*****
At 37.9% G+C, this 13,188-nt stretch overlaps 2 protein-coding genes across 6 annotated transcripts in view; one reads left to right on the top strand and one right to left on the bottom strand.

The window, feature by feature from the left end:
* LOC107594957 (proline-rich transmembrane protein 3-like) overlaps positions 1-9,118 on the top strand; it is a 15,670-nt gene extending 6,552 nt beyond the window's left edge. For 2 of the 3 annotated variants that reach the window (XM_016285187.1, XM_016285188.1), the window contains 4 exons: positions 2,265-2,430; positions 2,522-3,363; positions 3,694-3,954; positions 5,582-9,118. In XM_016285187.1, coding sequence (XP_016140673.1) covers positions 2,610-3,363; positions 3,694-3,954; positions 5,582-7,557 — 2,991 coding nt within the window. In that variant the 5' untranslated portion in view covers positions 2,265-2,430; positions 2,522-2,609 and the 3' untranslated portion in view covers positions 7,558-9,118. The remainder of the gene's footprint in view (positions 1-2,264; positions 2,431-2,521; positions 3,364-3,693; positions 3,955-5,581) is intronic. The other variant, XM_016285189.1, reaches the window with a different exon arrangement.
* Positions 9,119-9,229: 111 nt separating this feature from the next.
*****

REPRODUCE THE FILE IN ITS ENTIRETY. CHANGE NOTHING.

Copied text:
At 37.9% G+C, this 13,188-nt stretch overlaps 2 protein-coding genes across 6 annotated transcripts in view; one reads left to right on the top strand and one right to left on the bottom strand.

The window, feature by feature from the left end:
* LOC107594957 (proline-rich transmembrane protein 3-like) overlaps positions 1-9,118 on the top strand; it is a 15,670-nt gene extending 6,552 nt beyond the window's left edge. For 2 of the 3 annotated variants that reach the window (XM_016285187.1, XM_016285188.1), the window contains 4 exons: positions 2,265-2,430; positions 2,522-3,363; positions 3,694-3,954; positions 5,582-9,118. In XM_016285187.1, coding sequence (XP_016140673.1) covers positions 2,610-3,363; positions 3,694-3,954; positions 5,582-7,557 — 2,991 coding nt within the window. In that variant the 5' untranslated portion in view covers positions 2,265-2,430; positions 2,522-2,609 and the 3' untranslated portion in view covers positions 7,558-9,118. The remainder of the gene's footprint in view (positions 1-2,264; positions 2,431-2,521; positions 3,364-3,693; positions 3,955-5,581) is intronic. The other variant, XM_016285189.1, reaches the window with a different exon arrangement.
* Positions 9,119-9,229: 111 nt separating this feature from the next.